At the last follow-up visit, seven patients were alive, and all these patients had undergone ILND. Three patients were alive with local rectal tumor recurrence and distant metastases, including one patient with ILNM recurrence. Four patients were alive with no evidence of disease, and one patient had died with no evidence of disease.

Survival curves are shown in Fig. 2. The median overall survival for all 19 patients treated with curative intent after diagnosis was 27 months (95% CI 11.6–42.4 months). The 1- and 5-year estimated overall survival rates were respectively 79% and 34%.
Fig. 2

Overall survival. a Curative intent versus palliative intent; b Patients with curative intent: Solitary ILNM with primary LARC vs Other (ILNM with other metastases N = 3 or LRRC N = 2 or progressive disease under chemotherapy N = 2)

For 12 patients with solitary ILNM from primary rectal cancer without systemic metastases who underwent curative ILND, the median overall survival period was 74 months (95% CI 18.0–130.0 months) with 1- and 5-year estimated overall survival rates of 83% and 52%, respectively.

Three patients underwent ILND with resection of the primary rectal tumor and resection of metastases elsewhere (liver, n = 2; peritoneal, n = 1). Two of these patients died of systemic disease at 13 and 26 months of follow-up evaluation, respectively, and one patient, who underwent ILND and surgery for primary rectal cancer with liver metastases only, at this writing is still alive after 14 months of follow-up evaluation with locally recurrent rectal cancer and recurrent liver metastases. The two patients who underwent ILND with simultaneous resection of locally recurrent rectal cancer died of systemic disease with respectively 12 and 13 months of follow-up evaluation.

Palliative treatment intent

At the last follow-up visit, all eight patients treated with palliative intent had died of the disease. The median overall survival was 13 months (95% CI 1.9–24.1 months), with 1- and 3-year estimated overall survival rates of 63% and 0%, respectively.

Discussion

In this study, a 5-year survival rate of 52% was achieved after surgical treatment of patients with primary rectal cancer. An isolated ILNM prognosis for patients with additional systemic metastases is worse, and the benefit of surgery is unclear. Patients treated with curative surgery mostly experienced lymphedema, and palliatively treated patients mostly had severe pain.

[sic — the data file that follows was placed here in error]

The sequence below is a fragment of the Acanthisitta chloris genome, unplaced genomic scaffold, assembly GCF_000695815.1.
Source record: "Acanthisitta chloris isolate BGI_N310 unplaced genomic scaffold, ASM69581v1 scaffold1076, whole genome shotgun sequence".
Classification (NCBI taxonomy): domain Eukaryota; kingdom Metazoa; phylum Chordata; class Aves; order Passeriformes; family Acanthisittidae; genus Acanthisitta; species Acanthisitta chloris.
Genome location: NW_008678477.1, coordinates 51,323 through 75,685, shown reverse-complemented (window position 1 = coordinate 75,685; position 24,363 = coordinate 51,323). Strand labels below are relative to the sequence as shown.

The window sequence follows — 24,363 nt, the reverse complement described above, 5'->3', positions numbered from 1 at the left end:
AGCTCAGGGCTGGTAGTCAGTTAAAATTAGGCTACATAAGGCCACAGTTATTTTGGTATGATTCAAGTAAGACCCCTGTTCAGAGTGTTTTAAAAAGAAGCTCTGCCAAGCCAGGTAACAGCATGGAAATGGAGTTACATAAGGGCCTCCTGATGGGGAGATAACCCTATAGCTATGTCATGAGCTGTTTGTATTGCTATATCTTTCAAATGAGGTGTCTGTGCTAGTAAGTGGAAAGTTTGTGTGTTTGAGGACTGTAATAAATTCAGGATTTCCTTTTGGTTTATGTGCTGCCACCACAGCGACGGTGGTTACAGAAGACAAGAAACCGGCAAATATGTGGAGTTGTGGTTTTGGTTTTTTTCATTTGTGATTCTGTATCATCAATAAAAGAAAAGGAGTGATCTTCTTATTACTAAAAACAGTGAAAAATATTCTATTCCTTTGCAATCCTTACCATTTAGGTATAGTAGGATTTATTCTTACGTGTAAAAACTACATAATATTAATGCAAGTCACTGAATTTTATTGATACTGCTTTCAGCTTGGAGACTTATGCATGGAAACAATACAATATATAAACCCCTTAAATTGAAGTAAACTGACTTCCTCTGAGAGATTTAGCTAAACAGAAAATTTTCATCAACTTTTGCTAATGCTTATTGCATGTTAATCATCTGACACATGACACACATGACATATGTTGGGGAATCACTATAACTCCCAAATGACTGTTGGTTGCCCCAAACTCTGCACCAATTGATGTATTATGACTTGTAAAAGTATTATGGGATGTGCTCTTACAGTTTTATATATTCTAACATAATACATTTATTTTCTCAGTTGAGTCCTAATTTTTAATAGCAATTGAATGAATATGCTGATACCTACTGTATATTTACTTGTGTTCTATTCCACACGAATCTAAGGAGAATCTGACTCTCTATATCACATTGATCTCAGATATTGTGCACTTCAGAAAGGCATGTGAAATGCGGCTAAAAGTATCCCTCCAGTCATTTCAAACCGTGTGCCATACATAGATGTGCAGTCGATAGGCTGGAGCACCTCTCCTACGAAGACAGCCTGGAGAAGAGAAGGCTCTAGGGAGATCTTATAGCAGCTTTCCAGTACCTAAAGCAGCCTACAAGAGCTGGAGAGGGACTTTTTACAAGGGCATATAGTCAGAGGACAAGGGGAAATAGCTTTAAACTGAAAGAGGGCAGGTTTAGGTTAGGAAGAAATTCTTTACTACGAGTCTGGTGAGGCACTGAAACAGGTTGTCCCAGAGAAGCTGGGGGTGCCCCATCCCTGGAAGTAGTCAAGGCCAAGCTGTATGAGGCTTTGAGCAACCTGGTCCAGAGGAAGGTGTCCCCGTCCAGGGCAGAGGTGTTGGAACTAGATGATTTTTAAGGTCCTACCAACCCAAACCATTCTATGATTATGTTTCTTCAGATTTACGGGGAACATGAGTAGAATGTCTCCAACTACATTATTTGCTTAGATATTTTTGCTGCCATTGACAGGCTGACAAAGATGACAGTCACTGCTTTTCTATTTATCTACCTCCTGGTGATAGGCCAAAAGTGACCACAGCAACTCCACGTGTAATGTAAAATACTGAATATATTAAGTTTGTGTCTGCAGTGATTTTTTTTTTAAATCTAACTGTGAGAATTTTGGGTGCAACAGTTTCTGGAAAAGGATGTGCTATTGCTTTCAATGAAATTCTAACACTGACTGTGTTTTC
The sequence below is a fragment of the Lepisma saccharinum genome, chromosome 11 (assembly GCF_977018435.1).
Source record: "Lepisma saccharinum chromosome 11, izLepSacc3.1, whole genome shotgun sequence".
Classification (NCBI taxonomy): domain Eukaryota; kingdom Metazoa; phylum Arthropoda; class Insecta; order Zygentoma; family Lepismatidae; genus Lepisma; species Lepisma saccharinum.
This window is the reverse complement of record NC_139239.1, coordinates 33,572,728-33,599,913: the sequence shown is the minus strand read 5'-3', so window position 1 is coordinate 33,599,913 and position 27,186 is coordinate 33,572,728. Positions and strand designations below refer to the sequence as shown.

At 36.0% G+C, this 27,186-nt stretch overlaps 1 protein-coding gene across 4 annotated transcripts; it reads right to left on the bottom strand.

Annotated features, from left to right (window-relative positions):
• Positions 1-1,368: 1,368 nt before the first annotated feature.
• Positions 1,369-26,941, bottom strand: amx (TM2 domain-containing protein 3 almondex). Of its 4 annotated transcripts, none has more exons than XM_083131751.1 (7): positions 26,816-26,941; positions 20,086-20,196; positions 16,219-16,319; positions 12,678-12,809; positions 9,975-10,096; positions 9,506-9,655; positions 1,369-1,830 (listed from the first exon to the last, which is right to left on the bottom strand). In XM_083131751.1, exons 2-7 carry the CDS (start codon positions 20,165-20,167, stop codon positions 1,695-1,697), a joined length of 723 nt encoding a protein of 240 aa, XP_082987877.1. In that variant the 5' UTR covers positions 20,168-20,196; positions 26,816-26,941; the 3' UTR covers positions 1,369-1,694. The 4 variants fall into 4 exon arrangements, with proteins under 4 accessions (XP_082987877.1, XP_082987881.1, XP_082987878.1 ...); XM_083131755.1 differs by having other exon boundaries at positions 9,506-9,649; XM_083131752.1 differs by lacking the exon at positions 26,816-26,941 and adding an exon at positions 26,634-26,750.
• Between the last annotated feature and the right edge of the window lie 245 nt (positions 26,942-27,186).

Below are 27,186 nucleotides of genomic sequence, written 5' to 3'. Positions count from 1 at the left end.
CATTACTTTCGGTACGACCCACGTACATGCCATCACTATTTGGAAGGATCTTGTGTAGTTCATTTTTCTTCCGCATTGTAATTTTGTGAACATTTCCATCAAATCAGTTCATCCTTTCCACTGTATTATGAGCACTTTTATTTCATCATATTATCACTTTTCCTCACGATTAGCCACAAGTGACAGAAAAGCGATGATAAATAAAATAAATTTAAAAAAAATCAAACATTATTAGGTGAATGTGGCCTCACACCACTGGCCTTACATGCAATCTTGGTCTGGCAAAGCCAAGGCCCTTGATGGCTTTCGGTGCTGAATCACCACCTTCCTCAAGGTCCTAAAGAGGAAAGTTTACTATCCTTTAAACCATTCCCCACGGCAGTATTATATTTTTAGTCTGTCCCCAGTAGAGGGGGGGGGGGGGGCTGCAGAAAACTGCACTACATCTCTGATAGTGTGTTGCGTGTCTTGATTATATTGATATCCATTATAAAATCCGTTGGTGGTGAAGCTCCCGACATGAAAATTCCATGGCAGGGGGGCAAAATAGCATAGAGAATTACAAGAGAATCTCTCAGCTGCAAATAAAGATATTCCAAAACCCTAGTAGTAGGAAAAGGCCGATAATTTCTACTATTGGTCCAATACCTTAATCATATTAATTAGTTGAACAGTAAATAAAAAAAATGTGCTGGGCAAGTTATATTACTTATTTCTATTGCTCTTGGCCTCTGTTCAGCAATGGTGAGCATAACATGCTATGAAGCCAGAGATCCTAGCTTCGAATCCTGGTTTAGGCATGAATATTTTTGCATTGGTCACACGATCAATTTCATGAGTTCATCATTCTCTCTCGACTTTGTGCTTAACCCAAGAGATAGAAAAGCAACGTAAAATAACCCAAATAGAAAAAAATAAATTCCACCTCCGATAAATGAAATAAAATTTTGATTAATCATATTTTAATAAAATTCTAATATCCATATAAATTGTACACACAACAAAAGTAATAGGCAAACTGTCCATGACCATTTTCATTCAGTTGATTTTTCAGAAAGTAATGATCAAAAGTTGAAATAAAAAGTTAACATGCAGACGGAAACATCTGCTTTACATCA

In 1990, Graham and Hohn7 were among the first to describe management of ILNM. Their study identified 40 patients with ILNM from rectal cancer divided into three groups: (1) unresectable primary tumors, (2) recurrent disease after abdominoperineal resection with palliative treatment, and (3) solitary ILNM treated with ILND. None of the patients survived 5 years, but the median survival was highest in the solitary ILNM group (inguinal metastases only), with two patients having no evidence of disease at the last follow-up visit (one patient died of myocardial infarction, and one patient was alive with 15 months of follow-up evalution). These authors concluded that only in case of solitary ILNM, the situation for eight patients in their study, a resection may be warranted.

Tocchi et al.4 reported a mean, not median, survival of 14.8 months for 21 patients with ILNM from rectal cancer, and none of the patients reached 5-year survival. Their study included five patients with ILNM only and supported the suggestion that ILND can be beneficial, although not curative, because a prolonged survival was achieved for these patients. They concluded that ILNM is frequently associated with distant metastases (in 16 of 21 patients of their series), and in these cases, systemic therapy is the treatment of choice.

Luna-Pérez et al.6 described a 5-year survival for 0% of 32 patients with ILNM from rectal adenocarcinoma, 27 of whom also had systemic metastases. They concluded that surgery for isolated ILNM may prolong survival, but that ILNM should be considered as systemic disease and treated palliatively as indicated.

More recent studies by Bardia et al.2 and Adachi et al.5 retrospectively reviewed small groups of patients with ILNM and concluded that patients with isolated ILNM are a different subset of patients. Bardia et al.2 studied six patients with solitary ILNM, and the mean survival period for these patients was 40 months. Adachi et al.5 studied 10 patients with ILNM, 8 of whom had solitary ILNM and underwent ILND. They reported a 5-year overall survival rate of 75% for these patients. Adachi et al.5 also reported a better prognosis for patients with metachronous metastases, but our study did not find any difference in survival between metachronous and synchronous metastases. This may be explained by the definitions Adachi et al.5 used for synchronous (up to 1 year after diagnosis of the primary rectal cancer) and metachronous metastases (> 1 year after diagnosis of primary rectal cancer) or by the small number of patients in both studies.